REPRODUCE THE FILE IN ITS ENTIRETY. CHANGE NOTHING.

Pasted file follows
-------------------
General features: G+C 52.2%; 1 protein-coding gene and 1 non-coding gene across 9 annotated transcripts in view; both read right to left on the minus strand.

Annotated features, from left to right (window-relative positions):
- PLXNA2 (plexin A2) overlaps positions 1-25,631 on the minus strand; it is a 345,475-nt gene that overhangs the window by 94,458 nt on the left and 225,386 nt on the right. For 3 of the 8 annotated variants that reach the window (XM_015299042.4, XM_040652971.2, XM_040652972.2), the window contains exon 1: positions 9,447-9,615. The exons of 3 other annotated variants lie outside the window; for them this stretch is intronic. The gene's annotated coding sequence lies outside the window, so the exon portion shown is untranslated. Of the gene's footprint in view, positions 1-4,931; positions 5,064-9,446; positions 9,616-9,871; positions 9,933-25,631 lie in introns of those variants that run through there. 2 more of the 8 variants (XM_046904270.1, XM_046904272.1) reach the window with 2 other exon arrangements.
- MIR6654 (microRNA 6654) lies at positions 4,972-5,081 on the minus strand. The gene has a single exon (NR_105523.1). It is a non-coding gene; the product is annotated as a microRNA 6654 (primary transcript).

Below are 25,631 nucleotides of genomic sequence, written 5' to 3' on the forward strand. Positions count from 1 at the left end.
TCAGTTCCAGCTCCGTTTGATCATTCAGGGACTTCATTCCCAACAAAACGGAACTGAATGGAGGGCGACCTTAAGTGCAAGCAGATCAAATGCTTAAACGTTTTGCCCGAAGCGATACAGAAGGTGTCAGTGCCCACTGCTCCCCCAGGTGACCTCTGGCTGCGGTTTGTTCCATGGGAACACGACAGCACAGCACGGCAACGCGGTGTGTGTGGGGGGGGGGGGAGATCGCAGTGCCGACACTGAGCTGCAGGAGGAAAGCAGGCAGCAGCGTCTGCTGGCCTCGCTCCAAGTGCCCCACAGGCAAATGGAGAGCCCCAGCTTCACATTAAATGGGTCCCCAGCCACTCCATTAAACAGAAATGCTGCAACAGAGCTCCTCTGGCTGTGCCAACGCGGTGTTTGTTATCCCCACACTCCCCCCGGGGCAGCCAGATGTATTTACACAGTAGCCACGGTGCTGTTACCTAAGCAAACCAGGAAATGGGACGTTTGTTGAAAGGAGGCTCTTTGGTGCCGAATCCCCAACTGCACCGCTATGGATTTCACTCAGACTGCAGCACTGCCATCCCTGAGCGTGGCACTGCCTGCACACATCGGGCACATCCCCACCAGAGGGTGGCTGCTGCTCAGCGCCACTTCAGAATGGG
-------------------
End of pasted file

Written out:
General features: G+C 52.2%; 1 protein-coding gene and 1 non-coding gene across 9 annotated transcripts in view; both read right to left on the minus strand.

Annotated features, from left to right (window-relative positions):
- PLXNA2 (plexin A2) overlaps positions 1-25,631 on the minus strand; it is a 345,475-nt gene that overhangs the window by 94,458 nt on the left and 225,386 nt on the right. For 3 of the 8 annotated variants that reach the window (XM_015299042.4, XM_040652971.2, XM_040652972.2), the window contains exon 1: positions 9,447-9,615. The exons of 3 other annotated variants lie outside the window; for them this stretch is intronic. The gene's annotated coding sequence lies outside the window, so the exon portion shown is untranslated. Of the gene's footprint in view, positions 1-4,931; positions 5,064-9,446; positions 9,616-9,871; positions 9,933-25,631 lie in introns of those variants that run through there. 2 more of the 8 variants (XM_046904270.1, XM_046904272.1) reach the window with 2 other exon arrangements.
- MIR6654 (microRNA 6654) lies at positions 4,972-5,081 on the minus strand. The gene has a single exon (NR_105523.1). It is a non-coding gene; the product is annotated as a microRNA 6654 (primary transcript).

Below are 25,631 nucleotides of genomic sequence, written 5' to 3' on the forward strand. Positions count from 1 at the left end.
TCAGTTCCAGCTCCGTTTGATCATTCAGGGACTTCATTCCCAACAAAACGGAACTGAATGGAGGGCGACCTTAAGTGCAAGCAGATCAAATGCTTAAACGTTTTGCCCGAAGCGATACAGAAGGTGTCAGTGCCCACTGCTCCCCCAGGTGACCTCTGGCTGCGGTTTGTTCCATGGGAACACGACAGCACAGCACGGCAACGCGGTGTGTGTGGGGGGGGGGGGAGATCGCAGTGCCGACACTGAGCTGCAGGAGGAAAGCAGGCAGCAGCGTCTGCTGGCCTCGCTCCAAGTGCCCCACAGGCAAATGGAGAGCCCCAGCTTCACATTAAATGGGTCCCCAGCCACTCCATTAAACAGAAATGCTGCAACAGAGCTCCTCTGGCTGTGCCAACGCGGTGTTTGTTATCCCCACACTCCCCCCGGGGCAGCCAGATGTATTTACACAGTAGCCACGGTGCTGTTACCTAAGCAAACCAGGAAATGGGACGTTTGTTGAAAGGAGGCTCTTTGGTGCCGAATCCCCAACTGCACCGCTATGGATTTCACTCAGACTGCAGCACTGCCATCCCTGAGCGTGGCACTGCCTGCACACATCGGGCACATCCCCACCAGAGGGTGGCTGCTGCTCAGCGCCACTTCAGAATGGG